Lessons from a pandemic: What audiences can teach brands

This post is sponsored by Viddsee.

Will things get back to normal this year? Given the chaos that was January, it looks like 2021 is shaping up to be: “2020: the Sequel”, rather than a fresh start. Having said that, let’s not totally write off 2021 as another disastrously unpredictable year. 

While last year saw us scrambling for answers we didn’t have, the accelerated adoption of digital media platforms such as ours have given us a trove of insights, which can clue brands, content creators and agencies on what we can expect in the coming year.

1. Truth and empathy matters more than ever

Authenticity in storytelling is not new advice, in fact, it’s the foundation of every successful story. But now it is more important than ever given audiences are feeling vulnerable, afraid and uncertain about the future. In times like these, brands and agencies have the opportunity to be that trusted and empathic voice, but only if their messaging is built on truth and authenticity.

One of our trickiest campaigns last year was “As One” – a government-backed campaign to rally Singaporeans to support each other during the COVID-19 pandemic. The campaign was not without its political stakes and hot-button issues: it was an election year, and some of the government’s efforts had come under a lot of public scrutiny.

The campaign was led by a series of docu-dramas (documentary dramas) that captured the true stories of public officials and citizens who worked together in curbing the spread of the virus. 

What kept it from being plain propaganda, however, were our filmmakers, who sought different perspectives – from migrant workers and behind-the-scenes technicians to front liners – to create a series that was built on inclusivity, and which surprised audiences through the celebration of little-known, everyday heroes that go unnoticed.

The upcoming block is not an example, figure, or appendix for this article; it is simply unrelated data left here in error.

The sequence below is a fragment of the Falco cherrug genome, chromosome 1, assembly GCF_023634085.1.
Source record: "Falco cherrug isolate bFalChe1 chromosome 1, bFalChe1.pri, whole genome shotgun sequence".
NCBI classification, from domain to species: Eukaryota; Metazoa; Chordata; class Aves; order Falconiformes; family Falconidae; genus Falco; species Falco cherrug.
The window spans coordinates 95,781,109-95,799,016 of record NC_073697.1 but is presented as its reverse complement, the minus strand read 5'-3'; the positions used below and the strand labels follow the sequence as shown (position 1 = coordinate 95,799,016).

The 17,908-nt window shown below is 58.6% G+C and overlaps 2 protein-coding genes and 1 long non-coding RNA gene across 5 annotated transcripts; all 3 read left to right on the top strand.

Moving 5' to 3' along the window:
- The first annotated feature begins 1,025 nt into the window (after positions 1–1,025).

2. Build your community through your brand values

The pandemic has taught us how fragile life can be, and audiences have responded by engaging with companies that don’t just pay lip service to their brand values, but walk the talk in serving their communities.

Over the past few months, we’ve seen how big corporates and small businesses have rallied together to give back to the communities they serve in real and tangible ways. 

In Southeast Asia, we saw how Unilever’s #SupportLocal initiative with Carousell enabled 180,000 F&B businesses to connect with local diners, while smaller businesses in Singapore such as Zi Char restaurants Keng Eng Kee and Chao Chao Gyoza did their part in donating meals and hard-earned profits to medical front liners, vulnerable families, and more.

On our part, we created the StoriesTogether initiative to support those in the film making industry through funding content creation, and ensuring their passion for film continues on in tough times.

The point here is that brands have the opportunity to show their brand story isn’t something to be consumed passively, but one that can actively make a difference. Make no bones about it: it’ll involve hard work and lower profits, but a brand that goes all out for their customers will stick around for years to come.  

3. Don’t be afraid of mentioning the C(OVID) word.

It’s understandable that brands and marketers might not want to address COVID-19 in some form or another. After all, it’s everything that audiences have been reading, talking and worrying about for the past year.

Over the past few months, however, we’ve seen a growing appetite for audiences for films that have some relation to the pandemic, and how it affects them on a personal level. 

Our previous Juree Award winners such as Har and The Kitchlets, as well as Viddsee originals such as First Vacation, Cricket Sunday, and The Distance Between Us all highlight themes that have been caused by the pandemic – unemployment, mental health, and long-distance relationships.

On the surface, they may sound like terrible topics to highlight to audiences. But given the right approach that balances between empathy and reality, and acknowledging the present while hoping for the best, we can encourage viewers to reflect upon their own lives, and how they might change for the better.